It turns out that one of the suspects who's been arrested for the Newark murders is an immigrant who is in the US illegally. This is generating another burst of “toss out the illegals” mania, including some from Republican presidential candidate and former New York Mayor Rudolph Giuliani:
“It frustrates me that if someone comes here illegally,” Mr. Giuliani says as the music swells, “if they commit a crime, we don’t throw them out of the country.”Other Republican notables with similar views include former House Speaker Newt Gingrich and Tom Tancredo, a US Representative from Colorado and another presidential contender.
A national chorus reacted with horror to the Aug. 4 killings at a playground here, and Mr. Giuliani's advertisement speaks for a prominent subset: those who have cited the shooting deaths to bolster their argument that the criminal justice system treats illegal immigrants too leniently.
Once again, we have a lot of hype, a lot of exploitation of a situation, and a lot of missing of the real point. That Jose Carranza, the suspect in question, is an illegal immigrant is irrelevant, and being “tough on illegals” would have done nothing to stop these murders. He might instead have been here legally, and we might then call for expelling legal immigrants too. Maybe one of the other suspects is Catholic and a third has interracial parents, so we should be doing something about those situations.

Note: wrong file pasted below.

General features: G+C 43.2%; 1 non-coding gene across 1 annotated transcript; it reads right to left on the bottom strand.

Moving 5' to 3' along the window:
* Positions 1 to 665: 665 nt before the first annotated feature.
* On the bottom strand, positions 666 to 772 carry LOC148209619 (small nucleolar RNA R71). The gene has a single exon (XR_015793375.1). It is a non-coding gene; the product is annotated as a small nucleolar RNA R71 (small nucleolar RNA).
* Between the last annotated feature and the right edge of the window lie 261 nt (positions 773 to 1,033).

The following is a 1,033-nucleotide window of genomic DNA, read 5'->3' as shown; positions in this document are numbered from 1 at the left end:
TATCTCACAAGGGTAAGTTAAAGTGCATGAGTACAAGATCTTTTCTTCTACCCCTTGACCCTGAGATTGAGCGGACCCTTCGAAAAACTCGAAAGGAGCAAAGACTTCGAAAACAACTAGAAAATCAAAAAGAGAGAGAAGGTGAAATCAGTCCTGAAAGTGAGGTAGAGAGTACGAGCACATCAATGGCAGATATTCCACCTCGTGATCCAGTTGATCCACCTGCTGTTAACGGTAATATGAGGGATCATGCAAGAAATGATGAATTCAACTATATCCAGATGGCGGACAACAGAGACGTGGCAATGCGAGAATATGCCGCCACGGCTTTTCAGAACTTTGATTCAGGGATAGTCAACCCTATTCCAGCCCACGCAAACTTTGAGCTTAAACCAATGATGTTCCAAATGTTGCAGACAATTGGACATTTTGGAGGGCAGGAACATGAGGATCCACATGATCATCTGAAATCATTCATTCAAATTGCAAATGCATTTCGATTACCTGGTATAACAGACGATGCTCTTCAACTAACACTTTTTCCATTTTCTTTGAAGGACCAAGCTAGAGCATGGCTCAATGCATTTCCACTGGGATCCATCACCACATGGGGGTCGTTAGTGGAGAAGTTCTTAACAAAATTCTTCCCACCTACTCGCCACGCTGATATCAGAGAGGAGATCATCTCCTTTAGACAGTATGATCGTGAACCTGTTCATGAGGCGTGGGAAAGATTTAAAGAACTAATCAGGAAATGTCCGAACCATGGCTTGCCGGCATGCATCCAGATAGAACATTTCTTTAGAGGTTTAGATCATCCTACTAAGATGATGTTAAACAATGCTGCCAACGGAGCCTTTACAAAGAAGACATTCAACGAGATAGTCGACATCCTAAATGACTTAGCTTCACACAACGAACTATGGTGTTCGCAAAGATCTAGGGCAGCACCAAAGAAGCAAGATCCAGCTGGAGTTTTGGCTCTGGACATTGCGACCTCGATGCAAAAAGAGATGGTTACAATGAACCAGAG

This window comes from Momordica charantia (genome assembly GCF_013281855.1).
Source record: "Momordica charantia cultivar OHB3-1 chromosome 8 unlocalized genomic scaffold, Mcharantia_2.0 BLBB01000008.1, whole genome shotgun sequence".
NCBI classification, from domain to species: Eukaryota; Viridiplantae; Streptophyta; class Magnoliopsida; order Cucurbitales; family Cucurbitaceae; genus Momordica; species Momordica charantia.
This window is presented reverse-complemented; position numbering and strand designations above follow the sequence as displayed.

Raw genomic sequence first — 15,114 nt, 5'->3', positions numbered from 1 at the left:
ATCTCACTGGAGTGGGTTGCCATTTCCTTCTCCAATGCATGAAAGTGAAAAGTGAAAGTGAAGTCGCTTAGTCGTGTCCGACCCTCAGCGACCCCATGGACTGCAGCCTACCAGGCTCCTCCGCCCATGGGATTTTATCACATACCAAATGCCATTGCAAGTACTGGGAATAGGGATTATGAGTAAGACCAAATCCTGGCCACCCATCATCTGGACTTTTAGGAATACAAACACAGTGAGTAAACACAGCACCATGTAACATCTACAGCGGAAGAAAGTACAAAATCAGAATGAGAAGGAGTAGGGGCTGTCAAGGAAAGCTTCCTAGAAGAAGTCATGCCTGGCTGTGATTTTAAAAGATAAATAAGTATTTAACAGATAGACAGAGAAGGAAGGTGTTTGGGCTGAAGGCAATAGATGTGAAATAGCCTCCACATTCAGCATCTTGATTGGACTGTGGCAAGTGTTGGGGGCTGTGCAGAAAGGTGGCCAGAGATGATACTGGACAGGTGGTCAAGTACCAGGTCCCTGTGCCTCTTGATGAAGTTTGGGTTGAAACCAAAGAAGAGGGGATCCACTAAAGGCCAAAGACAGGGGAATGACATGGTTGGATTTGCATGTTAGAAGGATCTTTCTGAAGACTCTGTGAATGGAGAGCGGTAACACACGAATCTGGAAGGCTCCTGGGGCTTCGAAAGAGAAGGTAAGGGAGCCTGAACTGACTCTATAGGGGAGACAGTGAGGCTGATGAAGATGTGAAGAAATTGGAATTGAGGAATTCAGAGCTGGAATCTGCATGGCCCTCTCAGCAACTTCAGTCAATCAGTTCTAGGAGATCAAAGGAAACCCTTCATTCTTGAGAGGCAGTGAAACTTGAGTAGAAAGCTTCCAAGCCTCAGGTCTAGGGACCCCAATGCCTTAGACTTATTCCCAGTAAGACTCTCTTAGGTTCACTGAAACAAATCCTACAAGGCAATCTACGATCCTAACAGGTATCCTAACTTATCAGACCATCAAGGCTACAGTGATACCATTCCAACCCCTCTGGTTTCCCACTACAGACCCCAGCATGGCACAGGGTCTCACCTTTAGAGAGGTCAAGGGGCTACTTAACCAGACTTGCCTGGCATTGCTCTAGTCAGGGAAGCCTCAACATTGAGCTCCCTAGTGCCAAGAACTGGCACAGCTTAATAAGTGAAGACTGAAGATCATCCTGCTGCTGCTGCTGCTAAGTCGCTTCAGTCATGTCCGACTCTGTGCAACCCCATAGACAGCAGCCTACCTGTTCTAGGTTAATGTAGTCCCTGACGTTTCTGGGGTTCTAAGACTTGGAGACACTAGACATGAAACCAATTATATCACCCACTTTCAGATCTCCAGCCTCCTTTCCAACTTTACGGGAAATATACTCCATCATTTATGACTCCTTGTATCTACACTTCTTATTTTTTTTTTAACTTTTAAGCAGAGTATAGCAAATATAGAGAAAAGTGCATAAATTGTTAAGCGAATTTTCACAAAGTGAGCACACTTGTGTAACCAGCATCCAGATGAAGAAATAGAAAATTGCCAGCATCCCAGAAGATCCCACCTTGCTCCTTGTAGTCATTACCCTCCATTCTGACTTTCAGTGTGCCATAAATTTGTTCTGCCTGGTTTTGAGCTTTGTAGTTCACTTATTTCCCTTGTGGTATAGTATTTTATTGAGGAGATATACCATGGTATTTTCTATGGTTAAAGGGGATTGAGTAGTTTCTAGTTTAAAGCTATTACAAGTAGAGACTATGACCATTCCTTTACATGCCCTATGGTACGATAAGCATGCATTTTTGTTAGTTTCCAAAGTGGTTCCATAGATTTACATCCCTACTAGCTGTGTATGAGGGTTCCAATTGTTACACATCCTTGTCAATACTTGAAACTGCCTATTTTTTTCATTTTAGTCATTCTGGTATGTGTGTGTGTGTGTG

No, the issue here is simply that Mr Carranza, this one individual, is suspected in the murders. Mr Carranza, the individual — not a representative of one group or another, not a man from Peru, not a man with a certain shade of skin, not a man with any particular religious, political, or social affiliation. Just Mr Carranza.
That he had been “arrested three times on criminal charges” is relevant, and perhaps that says something about how we should be treating the issue of releasing people on bail. But honestly, an illegal immigrant who's been arrested three times is no more (nor less) dangerous than anyone else who has. And we have to be careful there too: arrests without convictions may just be symptoms of police scrutiny of Latinos. There are a lot of variables.
I have no problem with a statement that we should deport illegal immigrants who are convicted of crimes. Until they're convicted, though, they're suspects, like anyone else who hasn't been convicted... and they must be treated as such. We don't get to presume guilt based on their immigration status.
And that's what scares me about Mr Giuliani's campaign ad, quoted above. He's implying that suspicion equates to guilt. “If they commit a crime,” implying that Mr Carranza has, indeed, committed the crime he's suspected of.
He might have. But we have a justice system that decides that, which must be allowed to work before we make assumptions, before the xenophobia kicks in.